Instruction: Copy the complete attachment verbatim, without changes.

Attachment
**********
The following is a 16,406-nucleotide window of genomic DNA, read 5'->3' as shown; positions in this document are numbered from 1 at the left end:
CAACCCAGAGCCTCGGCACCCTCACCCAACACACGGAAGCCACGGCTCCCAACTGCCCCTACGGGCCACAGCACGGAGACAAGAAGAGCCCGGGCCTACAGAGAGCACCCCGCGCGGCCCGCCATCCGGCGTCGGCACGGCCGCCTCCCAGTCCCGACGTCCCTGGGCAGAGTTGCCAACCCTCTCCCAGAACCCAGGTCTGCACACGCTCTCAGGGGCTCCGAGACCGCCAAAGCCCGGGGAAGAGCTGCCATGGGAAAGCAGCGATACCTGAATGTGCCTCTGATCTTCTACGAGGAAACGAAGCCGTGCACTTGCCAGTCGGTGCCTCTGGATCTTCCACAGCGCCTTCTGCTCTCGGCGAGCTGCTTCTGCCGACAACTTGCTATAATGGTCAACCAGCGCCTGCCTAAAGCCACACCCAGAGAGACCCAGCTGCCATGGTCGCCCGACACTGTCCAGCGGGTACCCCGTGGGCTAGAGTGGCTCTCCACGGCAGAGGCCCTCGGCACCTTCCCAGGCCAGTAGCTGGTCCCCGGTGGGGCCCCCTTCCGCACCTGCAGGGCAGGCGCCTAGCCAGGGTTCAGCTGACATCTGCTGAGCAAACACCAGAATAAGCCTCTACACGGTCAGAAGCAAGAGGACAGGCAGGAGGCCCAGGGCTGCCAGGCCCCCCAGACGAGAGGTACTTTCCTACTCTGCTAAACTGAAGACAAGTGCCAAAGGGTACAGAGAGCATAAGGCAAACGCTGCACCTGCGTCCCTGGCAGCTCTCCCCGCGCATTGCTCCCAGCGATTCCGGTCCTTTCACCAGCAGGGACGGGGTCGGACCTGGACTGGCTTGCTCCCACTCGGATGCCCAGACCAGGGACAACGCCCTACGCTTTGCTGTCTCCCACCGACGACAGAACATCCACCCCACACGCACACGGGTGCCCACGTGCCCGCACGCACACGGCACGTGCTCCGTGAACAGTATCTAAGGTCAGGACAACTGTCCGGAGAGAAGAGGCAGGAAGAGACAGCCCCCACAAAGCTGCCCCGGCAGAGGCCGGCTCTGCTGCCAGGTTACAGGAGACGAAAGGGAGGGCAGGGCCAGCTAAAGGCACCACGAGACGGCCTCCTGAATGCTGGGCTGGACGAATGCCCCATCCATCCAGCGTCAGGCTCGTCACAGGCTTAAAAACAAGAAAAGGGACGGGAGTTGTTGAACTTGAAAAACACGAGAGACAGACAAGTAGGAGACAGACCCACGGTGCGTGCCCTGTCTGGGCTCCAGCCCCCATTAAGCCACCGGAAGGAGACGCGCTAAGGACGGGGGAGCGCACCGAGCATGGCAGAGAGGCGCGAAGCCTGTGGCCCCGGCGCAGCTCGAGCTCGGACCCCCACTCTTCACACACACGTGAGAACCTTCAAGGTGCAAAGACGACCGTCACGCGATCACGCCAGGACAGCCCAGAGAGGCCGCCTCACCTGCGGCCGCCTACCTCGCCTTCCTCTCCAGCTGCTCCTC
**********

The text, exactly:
The following is a 16,406-nucleotide window of genomic DNA, read 5'->3' as shown; positions in this document are numbered from 1 at the left end:
CAACCCAGAGCCTCGGCACCCTCACCCAACACACGGAAGCCACGGCTCCCAACTGCCCCTACGGGCCACAGCACGGAGACAAGAAGAGCCCGGGCCTACAGAGAGCACCCCGCGCGGCCCGCCATCCGGCGTCGGCACGGCCGCCTCCCAGTCCCGACGTCCCTGGGCAGAGTTGCCAACCCTCTCCCAGAACCCAGGTCTGCACACGCTCTCAGGGGCTCCGAGACCGCCAAAGCCCGGGGAAGAGCTGCCATGGGAAAGCAGCGATACCTGAATGTGCCTCTGATCTTCTACGAGGAAACGAAGCCGTGCACTTGCCAGTCGGTGCCTCTGGATCTTCCACAGCGCCTTCTGCTCTCGGCGAGCTGCTTCTGCCGACAACTTGCTATAATGGTCAACCAGCGCCTGCCTAAAGCCACACCCAGAGAGACCCAGCTGCCATGGTCGCCCGACACTGTCCAGCGGGTACCCCGTGGGCTAGAGTGGCTCTCCACGGCAGAGGCCCTCGGCACCTTCCCAGGCCAGTAGCTGGTCCCCGGTGGGGCCCCCTTCCGCACCTGCAGGGCAGGCGCCTAGCCAGGGTTCAGCTGACATCTGCTGAGCAAACACCAGAATAAGCCTCTACACGGTCAGAAGCAAGAGGACAGGCAGGAGGCCCAGGGCTGCCAGGCCCCCCAGACGAGAGGTACTTTCCTACTCTGCTAAACTGAAGACAAGTGCCAAAGGGTACAGAGAGCATAAGGCAAACGCTGCACCTGCGTCCCTGGCAGCTCTCCCCGCGCATTGCTCCCAGCGATTCCGGTCCTTTCACCAGCAGGGACGGGGTCGGACCTGGACTGGCTTGCTCCCACTCGGATGCCCAGACCAGGGACAACGCCCTACGCTTTGCTGTCTCCCACCGACGACAGAACATCCACCCCACACGCACACGGGTGCCCACGTGCCCGCACGCACACGGCACGTGCTCCGTGAACAGTATCTAAGGTCAGGACAACTGTCCGGAGAGAAGAGGCAGGAAGAGACAGCCCCCACAAAGCTGCCCCGGCAGAGGCCGGCTCTGCTGCCAGGTTACAGGAGACGAAAGGGAGGGCAGGGCCAGCTAAAGGCACCACGAGACGGCCTCCTGAATGCTGGGCTGGACGAATGCCCCATCCATCCAGCGTCAGGCTCGTCACAGGCTTAAAAACAAGAAAAGGGACGGGAGTTGTTGAACTTGAAAAACACGAGAGACAGACAAGTAGGAGACAGACCCACGGTGCGTGCCCTGTCTGGGCTCCAGCCCCCATTAAGCCACCGGAAGGAGACGCGCTAAGGACGGGGGAGCGCACCGAGCATGGCAGAGAGGCGCGAAGCCTGTGGCCCCGGCGCAGCTCGAGCTCGGACCCCCACTCTTCACACACACGTGAGAACCTTCAAGGTGCAAAGACGACCGTCACGCGATCACGCCAGGACAGCCCAGAGAGGCCGCCTCACCTGCGGCCGCCTACCTCGCCTTCCTCTCCAGCTGCTCCTC